Terrence Floyd, brother of the late George Floyd, wants Black men and women in the footwear industry to know he’s proud of them.
On Saturday, Terrence Floyd — the founder of the social justice-focused nonprofit We Are Floyd — spoke at the 2022 National Black Footwear Forum in Detroit, where he sat down for a conversation with D’Wayne Edwards, founder and president of Pensole Lewis College of Business and Design (PLC).
The conversation was titled “845 Days Later,” a theme Edwards stated was a nod to the opportunities that became available to Black men and women in footwear because of the martyrdom of George Floyd, who was killed by white police officer Derek Chauvin in Minneapolis 845 days prior to the discussion.
“If it wasn’t for your brother being a martyr, a lot of these folks wouldn’t have new opportunities,” Edwards said, addressing Terrence Floyd. “Unfortunately, before that tragic event happened, we were mostly ignored in corporate halls. Because of his unwilling sacrifice, he’s impacted an entire nation — if not multiple countries. Specifically, this industry that seen a direct result of his sacrifice.”
Although George Floyd lost his life more than two years ago, Terrence Floyd admitted he hasn’t had a chance to mourn because of his ongoing efforts to ensure the well-being of the Black community.
“I’m grateful and glad that our culture is staying woke, you’re not falling back asleep and getting into your regularly scheduled program. I appreciate that,” he said. “I appreciate that you all don’t let my brother’s death be in vain.”
Since the tragic event in Minneapolis in 2020, the footwear industry — specifically the athletic market — has responded with efforts to promote racial equity. For instance, Foot Locker Inc. announced in June 2020 that it would invest $200 million over the next five years to support the Black community through economic development and education initiatives. And in July, both Nike Inc. and Jordan Brand revealed massive donations of $40 million and $100 million, respectively, also with a focus on supporting the Black community.
More recently, Jordan Brand announced in August that it has entered into a 20-year partnership with HBCU Howard University to “create academic and athletic opportunities that elevate the best of the Black community, and tapped former Aflac exec Shannon Watkins to fill its chief marketing officer role in May. At Nike, Sarah Mensah became the first Black women to take the reins of North America when she was named VP and GM of North America in March 2021.
Great strides have also been made at PLC during that time. In December 2021, PLC was named Michigan’s first and only Historically Black College or University, just two months after Edwards reopened the closed Lewis College of Business with a plan to make it the country’s first design-focused HBCU. And in June, Nike invested $3 million in PLC over the next three years.
In his talk with Edwards on Saturday, Terrence Floyd encouraged attendees to keep pushing forward.
“I know it’s going to be frustrating at times, and people are not going to accept your ideas and they’re going to look past you, but don’t look at that. Know what you’re doing for and why you’re doing it,” he said. “The drive that started you is the drive that is going to finish you. Don’t quit. That’s one thing my brother always told me. He said, ‘We’re Floyds, we don’t quit.’ You use your last name and say, ‘We don’t quit, we keep going.'”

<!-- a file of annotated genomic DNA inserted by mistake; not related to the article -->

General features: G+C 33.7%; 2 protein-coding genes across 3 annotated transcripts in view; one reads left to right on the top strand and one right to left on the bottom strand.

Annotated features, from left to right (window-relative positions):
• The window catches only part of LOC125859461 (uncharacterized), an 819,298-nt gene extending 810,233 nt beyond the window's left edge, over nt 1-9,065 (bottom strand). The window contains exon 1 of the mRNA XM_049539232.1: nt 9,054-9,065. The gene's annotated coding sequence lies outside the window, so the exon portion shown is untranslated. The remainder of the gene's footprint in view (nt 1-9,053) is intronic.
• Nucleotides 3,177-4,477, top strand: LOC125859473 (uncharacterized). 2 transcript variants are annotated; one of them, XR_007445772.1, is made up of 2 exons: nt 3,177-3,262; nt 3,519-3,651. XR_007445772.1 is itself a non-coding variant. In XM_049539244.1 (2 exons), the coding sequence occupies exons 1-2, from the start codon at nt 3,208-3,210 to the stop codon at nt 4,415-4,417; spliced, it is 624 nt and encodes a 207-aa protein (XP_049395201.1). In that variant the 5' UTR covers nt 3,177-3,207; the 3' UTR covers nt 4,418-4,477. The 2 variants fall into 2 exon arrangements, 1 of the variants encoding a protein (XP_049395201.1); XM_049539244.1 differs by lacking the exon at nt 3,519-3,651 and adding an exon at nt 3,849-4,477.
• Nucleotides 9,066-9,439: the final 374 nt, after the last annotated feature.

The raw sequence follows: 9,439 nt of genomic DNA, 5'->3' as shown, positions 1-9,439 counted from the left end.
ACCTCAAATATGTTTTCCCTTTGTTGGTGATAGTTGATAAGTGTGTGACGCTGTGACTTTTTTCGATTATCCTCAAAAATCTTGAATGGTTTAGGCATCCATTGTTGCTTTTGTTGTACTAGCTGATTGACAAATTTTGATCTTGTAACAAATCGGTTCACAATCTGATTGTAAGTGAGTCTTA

He also implored those interested in careers in the industry to fight for change from within.
“When you get into the industry, don’t get into the industry just to be in the industry. Get into the industry to make a change and create something that will have a meaning for the culture,” Terrence Floyd said. “It’s because of us, probably, that the sneaker business is a multibillion-dollar [industry] anyway. Put something in from the culture, what we’ve gone through, what we’ve been through, in that apparel so it can have some meaning and is not just a look. It’s a culture.”
Also during the conversation, the two men addressed the protests that followed the murder of George Floyd. They compared the experience to the riots in 1992 in Los Angeles, which took place a year after the police beating of Rodney King.
“We were proud of the protests, we were proud of the way people stood up for not just what happened to my brother, but what happened in our culture. But the one thing we weren’t proud about was the destruction. That was doing one thing we were like, ‘What are you doing?'” Terrence Floyd explained. “We’re the family and we’re not out here smacking cops and burning stuff up and messing up our own neighborhoods, so why are you doing it? That was the only thing we were like, “Calm down. Relax.’ Some people were out there, they didn’t know why they were marching, they were just on the bandwagon. But there were people out there that really were doing it for the cause, and we recognized that and were proud of that.”
Edwards replied, “I survived the L.A. riots in ’92. What you all didn’t see was the police were on the perimeter. If you watch any L.A. riot videos, you never saw the police inside of that war zone. They were on the outside preventing us from moving outside of our neighborhoods. The difference with 2020 was it was too late. [The protestors] infiltrated neighborhoods that were not theirs. The other two key pieces was one, everybody was captive at home to watch it and witness it, and they saw their people out there — their white kids, their Asian kids, all different nationalities out there — doing it peacefully, and some not peacefully. That was the biggest difference. Multiple cultures said, ‘This is wrong,’ and that’s probably one of the first times multiple cultures have stood up and stood out for us on tape.”